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More about Woodstock: Poster for Sale

By the Time I Got to Woodstock..


© Shelly Rusten 1969

© Shelly Rusten 1969

© Shelly Rusten 1969

© Shelly Rusten 1969

The situation in the sixties for Photographers was most positive. Compared to the present situation, in which magazines exist as throwaways, the content and pictures nothing but fill between ads, the 60s were a time of real passion in publishing, the same spirit that moved the folks at Woodstock lived at Harper’s and Random House as well. The most lovely people were active in the industry at that time, people who believed, people motivated by the desire to be the best they could be, to create something special, a really ‘Great Book’ as it was referred to back then. They wanted their lives to count for more than just pedestrian commerce and money.

They were therefore most receptive to we younger Photographers who shared that ideal. They fought for their projects, they fought for us, they fought for themselves, and it is a tribute to those lovely people, most of them Women, that milestones in the attainment of Women’s Rights were reached during this period. It is a sad comment that the right to work in pants and T Shirts and enjoy a most casual lifestyle at work is now simply taken for granted by the youngsters who fill those slots today, with little appreciation for the donnybrooks their Sisters fought to win those privileges.

It was possible for aspiring Photographers to make a good living as Freelancers back then doing the most interesting Editorial work, but you could go so far and no further; upward mobility stopped at the doors of Time-Life. The Woodstock Festival struck a blow for retribution that is known by few and I was one of the biggest winners in that sweet game. But I am getting ahead of myself. Something far more Important must be related as preface, the essence of the 60s. I’m talking about MAGIC.

Unlike most of the other participants at the Festival, I was not of the 60s generation at all but a member of that generation that preceded it, a fifties Beat, a former Jazz musician, one of the spiritual fathers of the hippie thing, much in the same way as Jack Kerouac and Allen Ginsberg you could say. But the 60s dealt Jazz a crushing blow; already on shaky economic footing for all of its history, now it could no longer serve as the music of the underground, that function having been taken over by Dylan and the Stones, the Boys from Liverpool of course. The advent of Rock represented the end of an important chapter of my life and my feelings were somewhat mixed therefore. I thought the Festival would be a good thing to ‘cover’, but I was not that motivated to attend otherwise. (Pleased to relate that there has been a significant resurgence of interest in Jazz at the present date.)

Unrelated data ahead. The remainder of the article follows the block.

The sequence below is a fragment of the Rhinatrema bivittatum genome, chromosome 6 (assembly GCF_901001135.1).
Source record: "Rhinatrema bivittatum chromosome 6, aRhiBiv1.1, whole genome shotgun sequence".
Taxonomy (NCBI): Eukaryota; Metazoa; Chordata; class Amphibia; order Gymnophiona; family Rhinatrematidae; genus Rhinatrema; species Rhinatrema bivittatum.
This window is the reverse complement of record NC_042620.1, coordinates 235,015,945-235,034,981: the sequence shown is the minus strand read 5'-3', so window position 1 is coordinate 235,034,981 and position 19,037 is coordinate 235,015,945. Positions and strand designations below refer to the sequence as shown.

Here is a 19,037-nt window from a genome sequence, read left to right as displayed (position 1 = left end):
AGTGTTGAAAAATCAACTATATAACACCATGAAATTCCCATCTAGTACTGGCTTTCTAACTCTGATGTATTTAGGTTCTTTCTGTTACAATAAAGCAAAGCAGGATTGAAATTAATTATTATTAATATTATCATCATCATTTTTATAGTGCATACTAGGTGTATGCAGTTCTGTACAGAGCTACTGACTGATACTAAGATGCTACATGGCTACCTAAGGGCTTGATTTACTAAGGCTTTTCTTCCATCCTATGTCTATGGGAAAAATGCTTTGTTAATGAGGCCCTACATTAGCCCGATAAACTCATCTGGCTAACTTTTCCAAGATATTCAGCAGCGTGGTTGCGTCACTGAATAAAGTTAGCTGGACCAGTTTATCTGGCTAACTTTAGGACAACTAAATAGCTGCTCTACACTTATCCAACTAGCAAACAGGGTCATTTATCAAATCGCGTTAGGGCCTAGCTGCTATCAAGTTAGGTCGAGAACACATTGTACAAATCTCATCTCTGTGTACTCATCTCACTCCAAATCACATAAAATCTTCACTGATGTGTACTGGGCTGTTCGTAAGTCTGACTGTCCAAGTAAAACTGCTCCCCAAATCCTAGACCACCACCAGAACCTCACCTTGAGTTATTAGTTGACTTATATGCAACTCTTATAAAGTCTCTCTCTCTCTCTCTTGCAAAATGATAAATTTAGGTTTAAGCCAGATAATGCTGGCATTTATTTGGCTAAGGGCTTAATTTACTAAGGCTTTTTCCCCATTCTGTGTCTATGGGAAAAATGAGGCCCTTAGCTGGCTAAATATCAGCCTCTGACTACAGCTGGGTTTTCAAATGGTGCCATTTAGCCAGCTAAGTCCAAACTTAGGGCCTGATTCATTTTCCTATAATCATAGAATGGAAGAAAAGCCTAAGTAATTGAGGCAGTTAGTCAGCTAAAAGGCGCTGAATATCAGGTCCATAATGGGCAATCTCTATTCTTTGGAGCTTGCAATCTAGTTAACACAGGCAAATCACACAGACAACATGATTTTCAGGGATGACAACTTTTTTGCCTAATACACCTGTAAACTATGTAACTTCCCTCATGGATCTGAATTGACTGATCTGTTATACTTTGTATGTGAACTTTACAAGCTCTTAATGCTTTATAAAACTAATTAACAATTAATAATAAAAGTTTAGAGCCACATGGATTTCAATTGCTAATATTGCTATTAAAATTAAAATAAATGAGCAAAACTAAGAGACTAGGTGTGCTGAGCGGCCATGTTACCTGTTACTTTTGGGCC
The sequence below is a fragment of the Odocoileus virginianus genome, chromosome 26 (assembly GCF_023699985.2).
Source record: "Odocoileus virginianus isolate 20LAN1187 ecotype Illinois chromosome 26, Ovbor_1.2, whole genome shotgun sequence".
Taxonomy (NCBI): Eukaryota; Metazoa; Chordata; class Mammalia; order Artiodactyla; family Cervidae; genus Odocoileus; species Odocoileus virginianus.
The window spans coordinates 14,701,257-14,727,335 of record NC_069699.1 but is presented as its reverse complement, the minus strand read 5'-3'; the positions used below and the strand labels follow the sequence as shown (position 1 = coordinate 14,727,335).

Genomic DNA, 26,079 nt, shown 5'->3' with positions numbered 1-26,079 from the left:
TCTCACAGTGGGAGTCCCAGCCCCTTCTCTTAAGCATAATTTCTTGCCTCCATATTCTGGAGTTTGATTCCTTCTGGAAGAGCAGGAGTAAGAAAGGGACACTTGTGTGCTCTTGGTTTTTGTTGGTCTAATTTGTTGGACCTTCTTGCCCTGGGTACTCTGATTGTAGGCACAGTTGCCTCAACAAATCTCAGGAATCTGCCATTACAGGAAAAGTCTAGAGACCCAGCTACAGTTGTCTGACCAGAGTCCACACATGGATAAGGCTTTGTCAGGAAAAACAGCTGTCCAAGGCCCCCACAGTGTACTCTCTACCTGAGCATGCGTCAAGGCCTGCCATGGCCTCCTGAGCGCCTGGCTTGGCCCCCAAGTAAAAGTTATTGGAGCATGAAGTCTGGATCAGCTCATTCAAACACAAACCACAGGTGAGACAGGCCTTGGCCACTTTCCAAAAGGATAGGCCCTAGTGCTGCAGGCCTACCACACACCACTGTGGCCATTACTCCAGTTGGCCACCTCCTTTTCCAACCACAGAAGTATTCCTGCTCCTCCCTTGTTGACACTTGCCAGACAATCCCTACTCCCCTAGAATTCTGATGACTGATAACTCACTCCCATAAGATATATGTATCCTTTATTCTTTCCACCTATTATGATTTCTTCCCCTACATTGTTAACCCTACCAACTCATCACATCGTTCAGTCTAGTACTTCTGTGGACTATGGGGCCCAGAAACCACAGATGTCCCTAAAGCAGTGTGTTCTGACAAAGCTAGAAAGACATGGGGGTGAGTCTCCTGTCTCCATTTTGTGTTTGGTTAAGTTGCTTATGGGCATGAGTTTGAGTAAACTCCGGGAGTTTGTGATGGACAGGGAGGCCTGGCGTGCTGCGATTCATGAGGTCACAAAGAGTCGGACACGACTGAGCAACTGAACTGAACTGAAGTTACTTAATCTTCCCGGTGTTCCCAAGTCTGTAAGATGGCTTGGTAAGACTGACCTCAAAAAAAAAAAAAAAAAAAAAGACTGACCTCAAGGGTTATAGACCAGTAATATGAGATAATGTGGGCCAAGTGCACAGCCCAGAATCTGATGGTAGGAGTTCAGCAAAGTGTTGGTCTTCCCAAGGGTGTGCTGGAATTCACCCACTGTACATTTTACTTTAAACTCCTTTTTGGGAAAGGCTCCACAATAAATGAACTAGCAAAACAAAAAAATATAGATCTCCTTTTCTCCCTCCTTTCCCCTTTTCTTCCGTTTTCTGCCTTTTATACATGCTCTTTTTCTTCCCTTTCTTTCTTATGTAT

Something eerie happened—what can be described as the ‘cosmic vibrations’ talked about by the folks in the East Village and other similar communities all over the world. I picked up the Village Voice, and when I glanced at the ad as I had many times before, this time I felt all tingly with excitement. It was like a scene in one of these adventure films where the hero picks up an item and it radiates some kind of Power. I experienced what can only be understood by a 60s sensibility as a ‘Rush’, the cosmic summons to the Gathering of the Tribes.

Being that it was already somewhat late I rushed to the phone and called my Agent, who volunteered to pay for Film and Processing if I could get a Press Pass. A follow-up call to the East Village Other, a Rival Counter Culture paper to the Voice back then, landed what turned out to be the best credentials I could ask for. It was all just SO easy. I rode the bus for three hours to Monticello and another hour and a half to get to Bethel in bumper-to-bumper traffic. I was wearing my bell-bottom jeans, a Pakistani T, my faded jeans jacket, and ever-present water buffalo sandals. I had borrowed lenses and an extra body for my old Pentax, and I slept in the rain with the rest of the clan.

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